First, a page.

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Consumer Fraud

Internet Fraud

The growth of the Internet as a communication tool has also meant its growth as an instrument of fraud. Internet fraud has grown so rapidly in recent years that FEDERAL BUREAU OF INVESTIGATION (FBI) and the National White Collar Crime Center launched the Internet Fraud Complaint Center, which compiles data and offers tips on ways to avoid being defrauded. In 2001, Internet fraud accounted for $17.8 million in losses, with a median loss of $435 per victim.

The most common type of fraud, accounting for nearly two thirds of all reported fraud, is Internet-auction fraud. Although there are a number of legitimate online auction houses, there are many that are simply scams. Consumers who purchase items on these sites find that the goods they bid for never existed, or that the goods are stolen, or that the seller has added numerous hidden charges. The seller might even act as a shill by placing false bids. (Some consumers jump on the fraud bandwagon, as well, by using aliases to place multiple phony high bids in order to deter low or moderate bidders.)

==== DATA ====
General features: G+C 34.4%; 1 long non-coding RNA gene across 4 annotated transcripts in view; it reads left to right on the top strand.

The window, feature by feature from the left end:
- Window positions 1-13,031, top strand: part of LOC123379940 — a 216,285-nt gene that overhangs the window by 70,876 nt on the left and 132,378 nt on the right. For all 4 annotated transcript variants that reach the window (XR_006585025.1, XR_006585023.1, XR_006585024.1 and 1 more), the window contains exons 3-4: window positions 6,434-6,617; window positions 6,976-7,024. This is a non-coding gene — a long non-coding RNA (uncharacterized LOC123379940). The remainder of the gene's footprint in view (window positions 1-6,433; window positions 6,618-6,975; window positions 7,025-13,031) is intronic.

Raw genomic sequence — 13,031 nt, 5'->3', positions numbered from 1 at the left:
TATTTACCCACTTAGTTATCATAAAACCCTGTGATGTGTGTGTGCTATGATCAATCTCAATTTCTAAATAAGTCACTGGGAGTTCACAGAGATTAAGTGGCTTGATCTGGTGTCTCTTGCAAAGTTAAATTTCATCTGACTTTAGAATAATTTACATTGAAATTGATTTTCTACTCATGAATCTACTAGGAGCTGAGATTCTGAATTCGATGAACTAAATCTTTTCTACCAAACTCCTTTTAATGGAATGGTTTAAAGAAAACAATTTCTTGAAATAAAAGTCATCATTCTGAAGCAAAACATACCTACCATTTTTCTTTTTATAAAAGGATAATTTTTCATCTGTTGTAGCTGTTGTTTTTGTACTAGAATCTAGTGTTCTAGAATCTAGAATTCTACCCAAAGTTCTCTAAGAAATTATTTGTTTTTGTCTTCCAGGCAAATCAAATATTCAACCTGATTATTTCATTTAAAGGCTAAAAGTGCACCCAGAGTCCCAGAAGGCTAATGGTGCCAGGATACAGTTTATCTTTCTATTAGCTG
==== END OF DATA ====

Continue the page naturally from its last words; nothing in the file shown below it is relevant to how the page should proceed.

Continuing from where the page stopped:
The Internet is also home to credit card scams, investment scams, and home-improvement scams. These may appear on web sites or they may be sent in the form of unsolicited commercial e-mail (UCE), better known as "spam." One common spam message is the "Nigerian Letter," in which a person who claims to be a former high official, usually from the Nigerian government, seeks help in converting millions of dollars in funds. The consumer is asked to provide bank account information so that the funds can be transferred to that account.

Additional topics

Law Library - American Law and Legal InformationFree Legal Encyclopedia: Constituency to CosignerConsumer Fraud - Identity Theft, Telephone And Mail Solicitations, Internet Fraud, Income Tax Fraud - Combating Fraud